- The Washington Times - Thursday, March 3, 2011

The White House offered its ante in the great spending-cuts debate, saying Thursday it’s willing to cut at least another $6 billion in spending this year — which stacks up against House Republicans’ $57 billion in cuts.

With a March 18 government shutdown looming, Vice President Joseph R. Biden Jr. traveled to the Capitol to begin negotiations with House and Senate leaders over 2011 spending levels, but the two sides remain so far apart that they aren’t even using the same numbers on the size of the total budget and what it means to cut $102 billion from it.

“We had a good meeting, and the conversation will continue,” Mr. Biden said in a terse statement issued after he left the Capitol, where he declined to talk to reporters.

An hour before the meeting, the White House told reporters it is willing to accept an additional $6 billion in cuts from last year’s spending, though National Economic Council Director Gene B. Sperling and communications director Dan Pfeiffer batted back questions about what programs they would be willing to cut.

“I’d just say, stay tuned,” Mr. Sperling told reporters.

That stacks up against House Republicans, who have passed a bill laying out exactly where they would cut $61 billion from 2010 spending. Some $4 billion of those cuts was adopted in this week’s short-term spending measure, leaving Republicans with an additional $57 billion in specific cuts already on the table.

The congressional leaders who met with Mr. Biden — the top Democrat and Republican in each chamber — declined to comment after the meeting, instead saying they had agreed that Mr. Biden would speak for them all.

But hours before the meeting, Senate Minority Leader Mitch McConnell, Kentucky Republican, didn’t sound optimistic about the prospects.

“Putting a meeting on the schedule doesn’t change the fact that neither the White House nor a single Democrat in Congress has proposed a plan that would allow the government to remain open and that would respond to the voters by reining in spending,” he said on the Senate floor.

Complicating matters, both sides disagree over the starting point for measuring cuts.

The White House and its congressional allies say it should be Mr. Obama’s 2011 proposed budget, which he submitted a year ago — though the Democrat-controlled Congress failed to adopt a budget or pass any of the dozen annual spending bills.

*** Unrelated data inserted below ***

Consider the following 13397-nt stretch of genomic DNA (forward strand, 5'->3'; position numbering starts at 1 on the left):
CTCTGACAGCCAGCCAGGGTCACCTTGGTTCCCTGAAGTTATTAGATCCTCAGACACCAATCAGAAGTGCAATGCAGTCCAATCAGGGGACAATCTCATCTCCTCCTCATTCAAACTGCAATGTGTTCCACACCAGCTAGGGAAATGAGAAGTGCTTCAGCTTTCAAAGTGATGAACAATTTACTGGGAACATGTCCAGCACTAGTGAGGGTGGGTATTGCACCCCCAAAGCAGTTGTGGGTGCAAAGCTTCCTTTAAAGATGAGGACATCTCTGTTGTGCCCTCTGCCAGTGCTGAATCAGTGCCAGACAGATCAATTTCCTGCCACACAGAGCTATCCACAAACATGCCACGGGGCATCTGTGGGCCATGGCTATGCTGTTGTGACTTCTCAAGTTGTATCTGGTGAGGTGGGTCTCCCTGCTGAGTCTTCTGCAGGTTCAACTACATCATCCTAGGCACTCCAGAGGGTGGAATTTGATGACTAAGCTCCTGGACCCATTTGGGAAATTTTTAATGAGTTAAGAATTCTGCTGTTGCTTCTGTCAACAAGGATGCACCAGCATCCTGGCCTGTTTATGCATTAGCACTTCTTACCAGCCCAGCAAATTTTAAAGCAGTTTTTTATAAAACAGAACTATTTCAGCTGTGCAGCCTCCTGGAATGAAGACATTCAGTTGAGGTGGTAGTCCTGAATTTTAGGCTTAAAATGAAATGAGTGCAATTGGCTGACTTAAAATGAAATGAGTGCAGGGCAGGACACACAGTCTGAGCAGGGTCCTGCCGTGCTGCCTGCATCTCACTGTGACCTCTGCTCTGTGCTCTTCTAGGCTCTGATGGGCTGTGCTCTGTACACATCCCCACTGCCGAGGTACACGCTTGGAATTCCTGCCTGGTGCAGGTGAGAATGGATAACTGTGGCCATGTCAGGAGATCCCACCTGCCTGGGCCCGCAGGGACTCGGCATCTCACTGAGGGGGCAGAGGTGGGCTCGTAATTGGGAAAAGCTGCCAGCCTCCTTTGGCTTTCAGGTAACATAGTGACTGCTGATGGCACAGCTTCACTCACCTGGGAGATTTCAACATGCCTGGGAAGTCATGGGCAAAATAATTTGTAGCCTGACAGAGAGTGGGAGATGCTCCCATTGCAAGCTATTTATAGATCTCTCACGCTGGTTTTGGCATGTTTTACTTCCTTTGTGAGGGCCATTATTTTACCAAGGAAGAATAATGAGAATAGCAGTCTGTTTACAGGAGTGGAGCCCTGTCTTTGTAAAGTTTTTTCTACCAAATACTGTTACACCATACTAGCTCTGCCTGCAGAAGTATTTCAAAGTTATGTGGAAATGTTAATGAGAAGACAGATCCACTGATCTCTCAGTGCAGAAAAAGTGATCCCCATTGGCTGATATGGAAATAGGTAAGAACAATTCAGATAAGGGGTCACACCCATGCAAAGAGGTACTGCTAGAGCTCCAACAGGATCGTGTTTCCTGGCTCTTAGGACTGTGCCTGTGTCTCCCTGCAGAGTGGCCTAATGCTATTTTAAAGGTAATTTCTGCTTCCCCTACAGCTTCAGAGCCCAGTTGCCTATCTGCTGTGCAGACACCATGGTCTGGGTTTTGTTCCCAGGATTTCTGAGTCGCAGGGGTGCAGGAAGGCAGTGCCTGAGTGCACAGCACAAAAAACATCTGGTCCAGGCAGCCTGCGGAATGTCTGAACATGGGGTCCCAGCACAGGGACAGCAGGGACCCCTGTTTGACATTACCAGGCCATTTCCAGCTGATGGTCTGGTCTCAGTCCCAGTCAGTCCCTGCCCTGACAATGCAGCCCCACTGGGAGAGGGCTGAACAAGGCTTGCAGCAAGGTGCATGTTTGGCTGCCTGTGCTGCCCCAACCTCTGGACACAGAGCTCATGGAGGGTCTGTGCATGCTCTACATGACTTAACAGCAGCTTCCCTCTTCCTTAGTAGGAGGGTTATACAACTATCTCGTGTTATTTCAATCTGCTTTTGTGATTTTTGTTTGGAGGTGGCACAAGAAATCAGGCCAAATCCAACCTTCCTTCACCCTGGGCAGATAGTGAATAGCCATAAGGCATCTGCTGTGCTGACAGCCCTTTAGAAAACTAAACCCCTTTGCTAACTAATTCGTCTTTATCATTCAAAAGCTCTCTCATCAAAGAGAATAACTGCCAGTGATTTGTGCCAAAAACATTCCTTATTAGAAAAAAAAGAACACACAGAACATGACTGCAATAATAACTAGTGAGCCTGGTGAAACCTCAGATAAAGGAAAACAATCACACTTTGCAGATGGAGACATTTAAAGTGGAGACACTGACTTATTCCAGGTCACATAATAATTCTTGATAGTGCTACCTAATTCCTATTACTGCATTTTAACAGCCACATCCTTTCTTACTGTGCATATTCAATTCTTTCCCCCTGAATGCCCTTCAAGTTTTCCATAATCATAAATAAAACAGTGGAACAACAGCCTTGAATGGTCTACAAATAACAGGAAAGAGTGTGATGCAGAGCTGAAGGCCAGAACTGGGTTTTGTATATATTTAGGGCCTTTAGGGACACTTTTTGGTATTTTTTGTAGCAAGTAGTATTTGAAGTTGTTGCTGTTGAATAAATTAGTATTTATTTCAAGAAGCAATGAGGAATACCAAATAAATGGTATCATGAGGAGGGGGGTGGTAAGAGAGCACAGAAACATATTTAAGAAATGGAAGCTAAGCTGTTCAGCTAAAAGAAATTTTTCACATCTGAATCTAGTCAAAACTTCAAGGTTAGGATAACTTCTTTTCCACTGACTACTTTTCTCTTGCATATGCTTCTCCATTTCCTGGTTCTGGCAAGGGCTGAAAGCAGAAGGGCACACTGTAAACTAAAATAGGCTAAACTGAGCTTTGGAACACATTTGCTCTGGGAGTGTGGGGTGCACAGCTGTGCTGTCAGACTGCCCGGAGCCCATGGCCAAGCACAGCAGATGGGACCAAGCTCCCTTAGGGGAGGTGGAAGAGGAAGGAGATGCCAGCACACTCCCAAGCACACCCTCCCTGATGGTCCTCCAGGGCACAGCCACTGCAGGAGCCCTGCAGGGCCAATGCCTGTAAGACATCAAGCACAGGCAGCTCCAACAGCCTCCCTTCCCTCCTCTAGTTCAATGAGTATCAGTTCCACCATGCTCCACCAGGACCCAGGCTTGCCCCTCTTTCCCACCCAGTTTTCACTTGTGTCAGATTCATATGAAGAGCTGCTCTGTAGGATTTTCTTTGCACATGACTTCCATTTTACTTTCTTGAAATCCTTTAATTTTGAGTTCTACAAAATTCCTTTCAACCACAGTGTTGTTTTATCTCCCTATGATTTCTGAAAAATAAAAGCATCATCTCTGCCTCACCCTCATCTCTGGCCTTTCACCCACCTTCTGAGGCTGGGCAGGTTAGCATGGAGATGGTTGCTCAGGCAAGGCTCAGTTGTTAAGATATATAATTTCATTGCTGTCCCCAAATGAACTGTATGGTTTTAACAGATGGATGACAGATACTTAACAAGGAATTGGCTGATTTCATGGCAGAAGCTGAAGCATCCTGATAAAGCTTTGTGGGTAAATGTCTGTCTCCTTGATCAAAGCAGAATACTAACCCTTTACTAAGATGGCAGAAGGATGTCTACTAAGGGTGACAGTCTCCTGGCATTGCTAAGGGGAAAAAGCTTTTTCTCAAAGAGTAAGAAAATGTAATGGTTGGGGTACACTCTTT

On that scale, they argue they’ve already accepted $45 billion in cuts, and are willing to go at least an additional $6 billion, to come to $51 billion. On that measure, they would be halfway to Republicans’ $102 billion in cuts below Mr. Obama’s proposed budget.

But the GOP, after initially using the $100 billion-plus measure, recently has switched its goalpost and now says the benchmark should be 2010 spending, which was some $41 billion below Mr. Obama’s proposal.

Compared to 2010 levels, Republicans want to cut an added $57 billion — the $61 billion in their bill, minus the $4 billion that’s already been signed into law. By comparison on that measure, Mr. Obama is now offering $6 billion.

Meanwhile, the House on Thursday took the first specific whack at last year’s health care law, passing a bill to repeal the controversial “1099” reporting requirements for small businesses that Republicans and Democrats now agree was an overreach.

But the way House Republicans proposed paying for the repeal by changing other parts of the health care law to recapture government overpayments soured Democrats, who said it amounts to a middle-class tax increase.

“Nearly every small-business person I meet says this is one of the most damaging provisions in the Obamacare law,” said House Majority Leader Eric Cantor, Virginia Republican.

The bill passed 314-112, with 76 Democrats joining Republicans in supporting it. All of the opposition came from other Democrats, who said requiring families to pay back government-subsidy overpayments at the end of the year could leave taxpayers facing an unexpected bill from the IRS totaling thousands of dollars.

“A tax increase is a tax increase is a tax increase on the middle class, on the middle class, on the middle class,” said Rep. Sander M. Levin, the ranking Democrat on the House Ways and Means Committee.



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